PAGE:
When you verify your account on Twitter, it establishes that you are who you say you are. You can find out if a Twitter account has been verified by locating the blue checkmark sitting adjacent to the Twitter handle.
Verifying your account on Twitter also helps users like you and me easily follow well-known brands like Starbucks and Virgin America or celebrities like Taylor Swift and Kanye West, without the risk of misidentification. Problem is, Twitter is no longer accepting public requests for verification:
Twitter’s public beta version of account verification is no longer available. After a long period of manual testing, we’ve closed public applications. We have removed our public-facing verification request form. In the meantime, we’re still verifying some trusted sources, such as our advertisers and partners. If you’re one of our partners or advertisers, please follow up with your account manager for details.
Source – Twitter Help Center
So, if you’re a small business owner trying to establish your brand on Twitter, what are some techniques you can utilize in order to build your followers’ trust?
- Include a name/initials at the end of your tweets
- Use an Avatar That Best Represents YOU
- The @username
Let’s say that you are a huge fan of Starbucks. One day, you send them a tweet asking about their latest deals in your city, and less than an hour later, they send you a helpful response. But, who replied to your tweet? All you see is the Starbucks logo and the accompanying message.
Recently, I noticed that Media Temple, a web hosting company, includes the initials of the person who replies to customers’ replies on Twitter at the end of every tweet. Like many companies on Twitter, there are usually a team of employees managing the account. Media Temple displays their list of “Tweetologists” in their profile’s background picture, allowing users for example, to quickly match the initials JO to someone named “Jason O.”
The initials seemed rather subtle to me at first but I soon grasped how powerful they were towards establishing your authenticity on Twitter. Of course, this advice works best in cases where there are usually several different people tweeting at any given time. In addition, I’ve seen Facebook pages including Tim Lincecum’s apply the same idea to their status updates. In fact, whenever Tim Lincecum posts a new status to his page, the feedback from fans is much greater, as there is usually more likes and comments recorded.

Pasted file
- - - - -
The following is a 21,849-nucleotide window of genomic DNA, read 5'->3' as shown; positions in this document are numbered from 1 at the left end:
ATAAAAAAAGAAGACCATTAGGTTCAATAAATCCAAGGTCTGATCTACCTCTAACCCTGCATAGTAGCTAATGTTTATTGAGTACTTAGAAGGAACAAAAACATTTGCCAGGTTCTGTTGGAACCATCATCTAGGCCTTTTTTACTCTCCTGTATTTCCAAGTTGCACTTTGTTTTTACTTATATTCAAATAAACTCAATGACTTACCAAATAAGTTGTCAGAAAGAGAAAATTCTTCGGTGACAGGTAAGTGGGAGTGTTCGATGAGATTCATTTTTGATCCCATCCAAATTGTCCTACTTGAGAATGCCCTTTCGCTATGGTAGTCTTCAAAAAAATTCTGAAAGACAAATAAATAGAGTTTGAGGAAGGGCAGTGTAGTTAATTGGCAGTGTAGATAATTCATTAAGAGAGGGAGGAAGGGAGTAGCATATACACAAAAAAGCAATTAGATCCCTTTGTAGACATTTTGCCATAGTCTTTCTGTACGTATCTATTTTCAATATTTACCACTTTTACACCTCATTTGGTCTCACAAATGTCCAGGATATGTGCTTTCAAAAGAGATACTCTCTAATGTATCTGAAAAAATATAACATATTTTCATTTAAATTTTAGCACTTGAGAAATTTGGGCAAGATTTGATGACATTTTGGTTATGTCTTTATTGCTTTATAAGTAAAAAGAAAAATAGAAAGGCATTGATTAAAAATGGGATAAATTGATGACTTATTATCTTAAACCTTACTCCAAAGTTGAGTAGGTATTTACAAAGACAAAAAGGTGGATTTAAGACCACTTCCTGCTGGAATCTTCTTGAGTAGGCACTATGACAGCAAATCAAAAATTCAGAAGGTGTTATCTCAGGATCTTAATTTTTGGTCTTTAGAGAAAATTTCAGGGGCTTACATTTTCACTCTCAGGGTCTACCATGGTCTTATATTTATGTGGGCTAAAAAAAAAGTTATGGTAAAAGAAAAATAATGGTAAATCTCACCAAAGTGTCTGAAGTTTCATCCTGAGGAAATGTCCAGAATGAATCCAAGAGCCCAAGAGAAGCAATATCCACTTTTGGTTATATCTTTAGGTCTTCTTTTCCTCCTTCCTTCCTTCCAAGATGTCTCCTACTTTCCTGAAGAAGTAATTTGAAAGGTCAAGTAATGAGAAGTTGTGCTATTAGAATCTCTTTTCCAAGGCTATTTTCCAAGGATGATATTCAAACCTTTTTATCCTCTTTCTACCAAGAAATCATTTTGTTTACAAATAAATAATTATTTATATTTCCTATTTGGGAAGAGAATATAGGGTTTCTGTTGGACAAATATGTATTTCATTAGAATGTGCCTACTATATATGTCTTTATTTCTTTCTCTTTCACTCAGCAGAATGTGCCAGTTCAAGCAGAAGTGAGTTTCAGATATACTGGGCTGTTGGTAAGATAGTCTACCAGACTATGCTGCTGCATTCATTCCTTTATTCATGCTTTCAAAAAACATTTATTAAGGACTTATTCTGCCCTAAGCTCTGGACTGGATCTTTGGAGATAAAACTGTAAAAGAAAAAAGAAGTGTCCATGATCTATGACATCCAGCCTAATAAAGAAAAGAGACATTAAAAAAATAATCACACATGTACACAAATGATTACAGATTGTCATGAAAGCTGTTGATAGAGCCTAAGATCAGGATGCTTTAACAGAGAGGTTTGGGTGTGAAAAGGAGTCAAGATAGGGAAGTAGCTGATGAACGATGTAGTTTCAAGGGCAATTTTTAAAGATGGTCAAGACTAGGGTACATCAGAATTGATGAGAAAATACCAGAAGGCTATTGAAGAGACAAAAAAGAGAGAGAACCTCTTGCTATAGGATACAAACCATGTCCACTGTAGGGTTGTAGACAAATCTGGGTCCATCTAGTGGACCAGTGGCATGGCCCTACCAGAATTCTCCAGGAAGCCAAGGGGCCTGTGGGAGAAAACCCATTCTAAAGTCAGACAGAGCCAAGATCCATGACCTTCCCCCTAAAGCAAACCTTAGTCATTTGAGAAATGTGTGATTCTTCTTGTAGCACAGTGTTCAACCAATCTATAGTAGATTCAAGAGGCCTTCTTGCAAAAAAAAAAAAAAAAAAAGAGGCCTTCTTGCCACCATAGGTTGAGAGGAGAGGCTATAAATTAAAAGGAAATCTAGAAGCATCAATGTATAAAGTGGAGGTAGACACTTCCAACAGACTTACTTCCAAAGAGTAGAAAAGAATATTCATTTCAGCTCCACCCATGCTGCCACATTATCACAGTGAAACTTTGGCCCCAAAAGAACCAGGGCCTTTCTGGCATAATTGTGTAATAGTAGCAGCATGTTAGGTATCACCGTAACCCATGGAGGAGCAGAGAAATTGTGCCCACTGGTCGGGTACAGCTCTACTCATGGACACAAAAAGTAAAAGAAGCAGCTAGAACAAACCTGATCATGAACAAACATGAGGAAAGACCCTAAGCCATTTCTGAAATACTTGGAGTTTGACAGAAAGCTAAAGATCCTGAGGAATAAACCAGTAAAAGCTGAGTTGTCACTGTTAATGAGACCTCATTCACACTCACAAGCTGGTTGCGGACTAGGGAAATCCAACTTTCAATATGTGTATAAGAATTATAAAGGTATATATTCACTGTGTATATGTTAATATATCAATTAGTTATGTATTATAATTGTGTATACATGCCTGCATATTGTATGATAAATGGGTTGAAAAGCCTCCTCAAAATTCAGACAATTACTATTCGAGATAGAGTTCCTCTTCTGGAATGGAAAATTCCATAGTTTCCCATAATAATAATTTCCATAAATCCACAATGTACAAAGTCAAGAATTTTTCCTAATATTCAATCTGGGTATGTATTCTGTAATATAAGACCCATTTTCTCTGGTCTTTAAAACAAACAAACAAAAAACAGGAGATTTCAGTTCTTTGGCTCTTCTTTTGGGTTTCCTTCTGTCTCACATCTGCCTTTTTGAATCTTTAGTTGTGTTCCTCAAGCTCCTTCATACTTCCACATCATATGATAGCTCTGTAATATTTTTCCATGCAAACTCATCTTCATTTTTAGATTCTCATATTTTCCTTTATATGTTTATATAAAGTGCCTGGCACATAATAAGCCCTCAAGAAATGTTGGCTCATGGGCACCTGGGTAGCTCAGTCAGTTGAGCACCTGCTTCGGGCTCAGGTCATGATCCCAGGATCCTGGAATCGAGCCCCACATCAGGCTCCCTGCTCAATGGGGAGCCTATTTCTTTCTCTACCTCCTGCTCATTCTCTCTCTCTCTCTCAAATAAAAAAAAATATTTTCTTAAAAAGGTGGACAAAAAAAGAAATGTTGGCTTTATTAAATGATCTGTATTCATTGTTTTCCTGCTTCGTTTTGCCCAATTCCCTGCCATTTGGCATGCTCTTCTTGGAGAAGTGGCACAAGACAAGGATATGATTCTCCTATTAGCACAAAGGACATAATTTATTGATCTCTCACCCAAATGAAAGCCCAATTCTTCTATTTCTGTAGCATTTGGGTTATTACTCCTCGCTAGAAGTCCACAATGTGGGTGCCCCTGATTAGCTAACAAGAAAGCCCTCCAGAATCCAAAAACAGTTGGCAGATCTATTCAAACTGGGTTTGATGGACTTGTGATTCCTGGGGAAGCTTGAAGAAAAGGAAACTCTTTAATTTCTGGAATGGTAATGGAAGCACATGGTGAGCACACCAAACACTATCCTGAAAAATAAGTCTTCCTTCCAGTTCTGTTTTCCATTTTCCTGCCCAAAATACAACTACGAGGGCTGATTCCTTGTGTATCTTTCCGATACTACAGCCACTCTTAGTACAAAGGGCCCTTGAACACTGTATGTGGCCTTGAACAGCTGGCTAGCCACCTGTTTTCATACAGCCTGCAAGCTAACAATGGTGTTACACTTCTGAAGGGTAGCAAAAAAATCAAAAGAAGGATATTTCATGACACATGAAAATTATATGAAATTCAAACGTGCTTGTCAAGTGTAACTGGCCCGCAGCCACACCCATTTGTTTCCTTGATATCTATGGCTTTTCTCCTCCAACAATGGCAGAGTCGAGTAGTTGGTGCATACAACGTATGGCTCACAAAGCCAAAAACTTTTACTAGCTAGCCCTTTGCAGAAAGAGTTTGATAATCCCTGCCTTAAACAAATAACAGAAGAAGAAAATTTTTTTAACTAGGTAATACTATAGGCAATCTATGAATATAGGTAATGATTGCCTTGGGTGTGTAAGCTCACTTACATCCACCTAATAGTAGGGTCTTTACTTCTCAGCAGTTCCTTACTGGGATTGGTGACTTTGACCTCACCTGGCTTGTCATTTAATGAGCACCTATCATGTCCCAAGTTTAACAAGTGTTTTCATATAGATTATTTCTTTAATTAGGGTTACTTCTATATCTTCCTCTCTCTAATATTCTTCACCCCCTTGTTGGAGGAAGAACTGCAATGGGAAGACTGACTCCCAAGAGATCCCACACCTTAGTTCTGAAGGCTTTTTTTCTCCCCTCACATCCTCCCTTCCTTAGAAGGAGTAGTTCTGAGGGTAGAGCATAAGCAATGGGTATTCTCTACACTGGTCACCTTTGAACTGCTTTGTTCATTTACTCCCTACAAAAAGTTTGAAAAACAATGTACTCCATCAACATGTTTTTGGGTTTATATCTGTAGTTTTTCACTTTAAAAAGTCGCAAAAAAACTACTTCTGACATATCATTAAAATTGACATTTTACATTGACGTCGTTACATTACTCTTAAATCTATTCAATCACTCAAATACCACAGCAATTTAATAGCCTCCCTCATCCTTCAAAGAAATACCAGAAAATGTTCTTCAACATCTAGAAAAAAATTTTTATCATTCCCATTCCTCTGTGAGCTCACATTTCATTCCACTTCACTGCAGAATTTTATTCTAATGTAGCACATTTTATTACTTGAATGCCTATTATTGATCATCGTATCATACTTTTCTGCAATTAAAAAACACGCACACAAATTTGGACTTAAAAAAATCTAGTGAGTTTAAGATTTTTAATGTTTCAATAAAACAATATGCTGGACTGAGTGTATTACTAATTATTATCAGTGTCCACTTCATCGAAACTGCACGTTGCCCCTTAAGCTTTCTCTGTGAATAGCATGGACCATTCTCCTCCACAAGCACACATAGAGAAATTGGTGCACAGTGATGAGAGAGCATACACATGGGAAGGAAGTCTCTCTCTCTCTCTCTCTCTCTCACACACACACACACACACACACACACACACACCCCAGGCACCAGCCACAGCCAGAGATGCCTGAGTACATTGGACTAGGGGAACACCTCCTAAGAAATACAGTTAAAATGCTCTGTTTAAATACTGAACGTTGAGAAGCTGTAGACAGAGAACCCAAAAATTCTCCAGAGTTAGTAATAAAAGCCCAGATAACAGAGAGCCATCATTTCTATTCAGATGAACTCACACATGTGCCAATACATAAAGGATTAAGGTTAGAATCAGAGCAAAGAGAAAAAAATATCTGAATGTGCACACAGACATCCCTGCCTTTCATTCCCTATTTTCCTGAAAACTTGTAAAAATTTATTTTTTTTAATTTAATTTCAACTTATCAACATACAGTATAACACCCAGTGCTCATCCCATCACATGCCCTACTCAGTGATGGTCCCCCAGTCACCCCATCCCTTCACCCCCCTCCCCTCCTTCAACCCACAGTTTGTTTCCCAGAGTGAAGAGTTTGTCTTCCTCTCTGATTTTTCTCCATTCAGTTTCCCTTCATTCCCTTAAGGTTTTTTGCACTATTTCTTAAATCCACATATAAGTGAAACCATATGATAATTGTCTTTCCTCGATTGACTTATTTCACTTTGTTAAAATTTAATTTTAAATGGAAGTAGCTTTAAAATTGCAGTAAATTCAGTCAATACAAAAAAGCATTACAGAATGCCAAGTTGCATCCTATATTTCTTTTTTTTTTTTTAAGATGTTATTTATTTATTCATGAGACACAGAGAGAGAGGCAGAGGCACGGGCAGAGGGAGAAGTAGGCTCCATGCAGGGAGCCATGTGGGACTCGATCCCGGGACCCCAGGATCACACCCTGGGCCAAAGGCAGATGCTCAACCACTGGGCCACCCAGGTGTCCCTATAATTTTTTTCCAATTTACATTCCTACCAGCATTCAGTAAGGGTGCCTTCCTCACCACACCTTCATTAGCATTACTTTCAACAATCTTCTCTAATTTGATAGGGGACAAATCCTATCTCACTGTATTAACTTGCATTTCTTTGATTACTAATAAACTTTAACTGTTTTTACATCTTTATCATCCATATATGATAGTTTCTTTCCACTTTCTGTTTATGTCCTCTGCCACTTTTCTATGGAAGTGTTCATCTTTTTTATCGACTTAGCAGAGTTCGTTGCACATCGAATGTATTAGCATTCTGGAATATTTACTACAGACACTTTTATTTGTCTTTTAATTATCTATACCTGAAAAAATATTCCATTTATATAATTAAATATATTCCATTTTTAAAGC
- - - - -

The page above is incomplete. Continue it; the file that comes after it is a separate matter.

How many people do you follow on Twitter who have the default “egg” as their profile’s avatar? Not too many I’m guessing. In reality, it’s a matter of trust. When someone fails to upload an avatar, they fail to connect with their followers because it’s difficult for people to visualize who they are talking to.
Now, let’s say you do have an avatar. For businesses, using your company’s logo is just fine. You would need something that is easily recognizable within Twitter’s 45X45px avatar dimensions. In other words, your typical Facebook profile picture wouldn’t work here. For individuals, that means head shots are the way to go.
Let’s play a game called, “Can you spot the spam bot?” Here are the contestants: @davewindmill, @asee303850, and of course, @iPhOnE_tWeEtS. If you had to follow one person only, who would it be?
Hopefully, the game didn’t prove too difficult of a challenge for you to complete. Here are the major points:
- Use your real name
- Keep it as short possible
- Make it easy for followers to remember
That is unless you have qualms about people finding your Twitter account via Google. In that case, make your account private, or delete your account.
In case you haven’t noticed, there’s this sort of 140-character limit Twitter imposes on any tweet you send out. That includes direct messages. If people wanted to retweet you using the “RT @username …” format, they’re less likely to do so if your username is too long. My recommendation is to keep the username just under 15 characters. Yes, that’s the total length of @hacksocialmedia.
Whenever you send an @reply to someone using the main tweet box, Twitter immediately starts displaying a list of likely usernames for you to quickly select to save you some extra keystrokes. If your followers can’t remember your username for whatever reason, something’s not right.
Similar to uploading an avatar, writing a short bio about yourself can really go a long way to establishing your credibility with new and current followers. The important information to include are answers to “Who are you?”, “What do you do?”, and “Why should I care?”
There’s nothing worse in this world than a Twitter user linking to their Twitter account. Well, except not providing any link. Granted, we aren’t all website owners but if you are, what’s holding you up?
Following up on the previous point, if you do own your a website or blog, it would be a great idea to display an image/badge linking to your Twitter account. Some websites go beyond the simple “follow me on Twitter” buttons and use widgets to display their latest tweets or tweets from lists you create. Check out these widgets from Twitter.
When Jackie Chan joined Twitter last January, people didn’t believe it was him. Probably because he didn’t read the third list item above(his username is @EyeOfJackieChan). But with a little ingenuity, he took advantage of Twitpic’s image uploading service and posted the photo above to his Twitter followers. Are there any doubters left?